Rustic characters in The Mayor of Casterbridge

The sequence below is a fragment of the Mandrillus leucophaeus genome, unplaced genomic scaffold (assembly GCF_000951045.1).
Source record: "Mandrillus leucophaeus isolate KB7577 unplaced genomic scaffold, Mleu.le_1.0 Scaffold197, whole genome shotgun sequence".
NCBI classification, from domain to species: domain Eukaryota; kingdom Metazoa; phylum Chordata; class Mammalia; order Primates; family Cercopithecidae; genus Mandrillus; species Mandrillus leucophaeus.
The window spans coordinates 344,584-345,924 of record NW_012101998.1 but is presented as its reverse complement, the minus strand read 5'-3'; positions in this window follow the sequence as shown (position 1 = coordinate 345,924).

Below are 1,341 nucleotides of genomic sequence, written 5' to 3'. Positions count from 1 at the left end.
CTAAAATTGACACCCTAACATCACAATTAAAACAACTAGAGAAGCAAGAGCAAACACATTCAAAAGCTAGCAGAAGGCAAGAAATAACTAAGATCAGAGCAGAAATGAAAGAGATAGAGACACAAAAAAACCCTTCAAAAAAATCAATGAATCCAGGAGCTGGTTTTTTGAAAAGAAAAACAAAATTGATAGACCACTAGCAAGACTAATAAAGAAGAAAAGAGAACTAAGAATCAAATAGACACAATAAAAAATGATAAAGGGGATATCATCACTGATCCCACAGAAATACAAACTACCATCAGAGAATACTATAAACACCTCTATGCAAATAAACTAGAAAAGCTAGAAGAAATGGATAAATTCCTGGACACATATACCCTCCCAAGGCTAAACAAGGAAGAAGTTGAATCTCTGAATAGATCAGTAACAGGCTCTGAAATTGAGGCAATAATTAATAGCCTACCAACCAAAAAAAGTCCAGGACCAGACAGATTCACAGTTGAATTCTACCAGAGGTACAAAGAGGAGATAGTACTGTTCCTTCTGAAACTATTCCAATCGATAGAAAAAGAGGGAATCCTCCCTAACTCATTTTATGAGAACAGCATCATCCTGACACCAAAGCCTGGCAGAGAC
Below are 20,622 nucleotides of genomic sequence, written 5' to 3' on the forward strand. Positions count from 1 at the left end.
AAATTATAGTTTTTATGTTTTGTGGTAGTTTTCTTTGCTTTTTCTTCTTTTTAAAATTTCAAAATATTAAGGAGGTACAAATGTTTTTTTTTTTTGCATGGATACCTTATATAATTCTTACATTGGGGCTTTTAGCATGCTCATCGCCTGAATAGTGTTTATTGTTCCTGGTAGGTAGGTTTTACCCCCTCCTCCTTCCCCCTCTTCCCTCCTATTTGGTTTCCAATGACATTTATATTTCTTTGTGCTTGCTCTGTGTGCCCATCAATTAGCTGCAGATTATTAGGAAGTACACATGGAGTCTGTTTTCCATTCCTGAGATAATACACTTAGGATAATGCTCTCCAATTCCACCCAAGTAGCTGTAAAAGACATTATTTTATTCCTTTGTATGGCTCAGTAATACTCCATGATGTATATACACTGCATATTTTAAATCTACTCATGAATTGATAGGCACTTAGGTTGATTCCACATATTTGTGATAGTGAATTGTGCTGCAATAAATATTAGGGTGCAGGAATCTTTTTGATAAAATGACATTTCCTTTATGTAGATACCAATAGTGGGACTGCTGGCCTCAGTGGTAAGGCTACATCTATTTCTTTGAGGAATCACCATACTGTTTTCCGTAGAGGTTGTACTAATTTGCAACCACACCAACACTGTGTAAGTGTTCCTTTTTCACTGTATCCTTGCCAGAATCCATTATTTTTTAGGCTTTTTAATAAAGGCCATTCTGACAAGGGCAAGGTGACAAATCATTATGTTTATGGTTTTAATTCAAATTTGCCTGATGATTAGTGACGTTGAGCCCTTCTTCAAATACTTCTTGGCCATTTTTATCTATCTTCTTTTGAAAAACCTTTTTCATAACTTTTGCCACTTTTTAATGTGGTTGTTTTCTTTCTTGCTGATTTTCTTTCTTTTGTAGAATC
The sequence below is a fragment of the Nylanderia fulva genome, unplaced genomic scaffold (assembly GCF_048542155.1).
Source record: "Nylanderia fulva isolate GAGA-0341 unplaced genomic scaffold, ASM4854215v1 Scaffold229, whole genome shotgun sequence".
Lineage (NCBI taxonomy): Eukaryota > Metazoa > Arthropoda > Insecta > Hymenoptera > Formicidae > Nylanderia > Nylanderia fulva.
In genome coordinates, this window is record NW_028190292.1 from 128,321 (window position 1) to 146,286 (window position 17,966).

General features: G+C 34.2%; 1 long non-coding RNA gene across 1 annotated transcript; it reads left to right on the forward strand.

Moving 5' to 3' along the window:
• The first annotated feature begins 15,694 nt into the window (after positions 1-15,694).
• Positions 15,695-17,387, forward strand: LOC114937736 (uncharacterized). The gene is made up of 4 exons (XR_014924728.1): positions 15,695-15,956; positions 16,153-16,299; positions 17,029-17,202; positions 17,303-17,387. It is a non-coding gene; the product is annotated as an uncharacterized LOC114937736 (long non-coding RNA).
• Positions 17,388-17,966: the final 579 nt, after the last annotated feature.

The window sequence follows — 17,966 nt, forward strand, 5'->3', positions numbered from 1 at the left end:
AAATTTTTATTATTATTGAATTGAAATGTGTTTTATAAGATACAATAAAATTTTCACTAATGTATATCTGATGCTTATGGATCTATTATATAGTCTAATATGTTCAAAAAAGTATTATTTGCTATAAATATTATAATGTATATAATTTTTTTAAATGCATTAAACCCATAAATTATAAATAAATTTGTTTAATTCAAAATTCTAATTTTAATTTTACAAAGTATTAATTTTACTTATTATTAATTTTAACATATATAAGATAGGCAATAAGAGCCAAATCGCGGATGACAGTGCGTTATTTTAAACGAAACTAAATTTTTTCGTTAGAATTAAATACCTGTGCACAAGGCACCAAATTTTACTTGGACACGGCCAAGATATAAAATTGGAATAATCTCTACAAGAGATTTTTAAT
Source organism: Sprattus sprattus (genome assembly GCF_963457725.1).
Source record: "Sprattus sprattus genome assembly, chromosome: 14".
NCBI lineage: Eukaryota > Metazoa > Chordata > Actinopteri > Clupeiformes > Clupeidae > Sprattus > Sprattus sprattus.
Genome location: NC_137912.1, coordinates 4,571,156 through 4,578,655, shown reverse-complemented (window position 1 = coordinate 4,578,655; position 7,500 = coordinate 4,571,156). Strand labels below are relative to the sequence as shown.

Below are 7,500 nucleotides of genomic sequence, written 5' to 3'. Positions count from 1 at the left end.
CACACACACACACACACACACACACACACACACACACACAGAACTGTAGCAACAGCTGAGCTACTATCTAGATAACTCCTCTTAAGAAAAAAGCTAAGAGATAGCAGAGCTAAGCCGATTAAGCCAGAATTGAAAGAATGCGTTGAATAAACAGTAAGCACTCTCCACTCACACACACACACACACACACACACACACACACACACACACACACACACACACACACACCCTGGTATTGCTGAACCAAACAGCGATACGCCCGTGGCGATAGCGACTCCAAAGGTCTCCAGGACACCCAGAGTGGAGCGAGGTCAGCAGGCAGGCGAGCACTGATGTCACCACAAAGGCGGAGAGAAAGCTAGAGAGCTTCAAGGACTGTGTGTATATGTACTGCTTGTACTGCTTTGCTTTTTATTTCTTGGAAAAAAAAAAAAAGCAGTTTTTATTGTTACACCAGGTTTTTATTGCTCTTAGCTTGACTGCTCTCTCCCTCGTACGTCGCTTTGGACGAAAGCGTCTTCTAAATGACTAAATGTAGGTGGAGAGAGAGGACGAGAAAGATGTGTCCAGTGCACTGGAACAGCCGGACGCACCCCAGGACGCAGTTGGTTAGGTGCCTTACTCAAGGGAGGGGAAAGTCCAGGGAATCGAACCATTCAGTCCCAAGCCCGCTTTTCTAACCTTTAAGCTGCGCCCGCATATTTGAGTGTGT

Hardy’s characters may be divided into three groups or classes on the basis of their significance in the main action of a novel: First of all, there are the protagonists. the action is chiefly concerned with their destiny. Secondly, there are characters of a secondary importance who are in contact with the chief figures and derive interest and significance from such contact. They play only a subordinate part in the development of action. Thirdly, there are the minor rustic characters who do not have much significance as far as the main action is concerned. They play the role of on-lookers and provide Hardy the opportunity to articulate his own views. They are also called the, ‘chorus group’ or the, “philosophical party”, on the basis of their function. The group of characters first seen looking in at Henchard presiding over the public dinner in the Kings Arms and later among the company at the Three Mariners listening to Farfrae’s songs constitute this group. They are common to Hardy’s Wessex novels with the exception of Tess of the d’Urbervilles and Jude the Obscure, and grandest of them being in Far From the Madding Crowd. In The Mayor of Casterbridge, this chorus comprises Mother Cuxsom, Solomon Longways, Christopher Coney, Buzzford etc. Though not essential to the plot they nevertheless serve a significant purpose in helping to place the major characters in a community and by a droll humour to the Novel. Hardy lived the major portion of his life in the countryside and therefore had an unerring insight of the Rustic community. In his novels, they are simple children of the soil: ignorant, superstitious and old-fashioned. They are quite content with their simple life and hardly ever think of rebelling against the adverse circumstances in which they find themselves through generations. They keep alive a tradition of life prevalent in the obscure corner of Wessex. Agriculture and activities associated with it pre-occupy them. It is the subject of their talks in marketplaces, dinner parties, and other social gatherings. Their fortune is bound up with the prospects of harvest. Thus, we hear how Henchard’s bad corn has caused a great deal of trouble for the common people. They are remarkably superstitious- belief in supernatural elements which has disappeared from sophisticated people’s mind, still lingers among them. They are reported as having seen ghosts of Roman soldiers in and around the ruined amphitheatre called the Ring, which is a relic of the Roman habitation in England many centuries ago. However, in The Mayor of Casterbridge, unlike in Far From the Madding Crowd and The Return of the Native, no fun is made of the fear of supernatural on the part of some rustic characters. Rather it is Henchard himself who is struck with a supernatural presage to see his own image floating up under his eyes just when he is thinking of suicide by drowning. Although these rustics are realistically portrayed from real Wessex people, “there is thrown over them a veil of romantic glamour.” C. Duffin rightly remarks, “They are in a degree idealised, the faintest atmosphere of poetry laps them round.” They are divested to a great extent, “of that grossness and vulgarity which is seldom absent from rusticity in real life.” David Cecil has brilliantly compared Hardy’s Rustic characters to the chorus of Greek tragedy. First, they always appear in groups, rather than individually. The Chorus, Cecil points out, “is the symbol of the great majority humdrum mortals who go on living their uneventful days whatever catastrophe may the finer spirits place among them”. Second, like the Greek Chorus they also serve some important dramatic functions. They make the machinery of the plot run smoothly. Third, the Hardyan choric characters help bring out not only the immediate, but also the ulterior significance of all that is taking place around them, pointing to the excesses in nature and absurdities in the main characters. They are the sound of sanity with their feet firmly planted in the ground. That’s why Christopher Coney is perplexed in Henchard’s marrying Susan in a society where social status and Money is of the prime concern: “… daze me if ever I see a man wait so long before to take so little!”. They are deeply interested observers and occasionally drop shrewd comments. These rural-folks are also referred to as the “philosophical party”, for in their comments they constantly rise from the particular to the general and give wise reflections on life. The Mayor’s wife is dead and at her request four pennies are buried with her. One of the rustics, Christopher Conny, digs out the coins and spends them on drink, for says he, “Why should death rob life of fourpence?” The rustics at once see the reason of it and agree that as “money is scarce and throats get dry”, it would be folly to waste even four pence on death. Often in their philosophic comments, they represent Hardy’s own point of view. Mother Cuxsom’s final observations after Susan Henchard’s death are beyond doubt Hardy’s own: “… her wishes and ways will be as nothing”. Whatever humour we get in Hardy’s novels is provided by these rustics. Like the minor characters of Shakespeare, they, too, are funny in themselves and objects of great amusement for others. These country-folk do much with their racy comments and comic actions to add cheer and sunshine to otherwise dark and gloomy atmosphere of Hardy’s novels. Tess, otherwise a masterpiece, is deficient in rustic humour and so grows rather tedious and boring at places. Though Mayor of Casterbridge lacks to a certain degree this carefree humour unlike Hardy’s earlier novels, there are nevertheless a few funny moments. One can particularly remember the anecdote related by Mother Cuxsom about a party at Mellstock many years ago to Christopher Coney and other like Nancy Mockridge: “Canst mind the sherry wine and the zilver snuffers and how Joan Dummet was took bad when we were coming home and Jack Griggs was forced to carry through the mud and how a let her fall in dairyman Sweetapple’s cow-baitor and we had to clean her gown wi grass…” The genial rustic humour derives as much out of simple farcical situation as out of the authentic use of Dorsetshire dialect. It is to emphasise their realism that they are made to speak in dialect used by the rustics of Wessex. In this way, Hardy achieved not only a realistic presentation of Wessex life, but also created a sense of their aloofness from common civilised society and a sense of their nearness to nature, so necessary for the performance of their chorus-like function. They appear to be the emanations of the surrounding hills and dales, woods and heaths, and entirely different from the other characters. However, the dialect which they use is subjected to the same process of “selection and ordering of material” as is the key-note of Hardy’s art. Their speech is free from much of the grossness and vulgarity which characterises real rustic speech. Though rustic characters do not contribute much to the advancement of the plot in Wessex novels, this is not the case in The Mayor of Casterbridge. The “Skimmity ride” organized by the crowd of the Peter’s Finger inn causes the death of Lucetta and has far-reaching repercussions. The “Skimmington Ride” episode is unusual in that the villagers become participants in the action rather than commentators merely. Hence the emphasis on them is not just the addition of local color or explanation but is an important new plot development as well. One should also remember how the taunts of townspeople sparked the fire of enmity in Henchard and led to Farfrae losing his employment when the latter’s festivities became successful while the former’s did not. These rustic characters are not full-length portraits, but they are realistically drawn. As C. Duffin puts it, “their collective function precludes all individual realism.” As they appear always in a group, they have neither been individualised nor drawn at length. They are drawn in a convention different from the one used for the main characters. They remind us of the minor characters of Shakespeare, Sir Toby Betch, Sir Andrew, Maria, Feste, etc. they stand for real, Wessex country folk. Hardy presents only an outside, surface view and makes no attempts at diving deep into their souls or developing them at full length. It is only rarely that they are individualised. But they are permeated through and through with Wessex spirit and traditions. They are eternal like the woods and the dales which they inhabit. Man may come and man may go, but, like mankind, they go on forever and ever. As Baker puts it, “They are as eternal as the woods and fields and heaths; whereas the different lovers, the weak or faithless women, the anguished victims of despair, are symbols of a present phase of disturbance, restlessness and maladjustment.”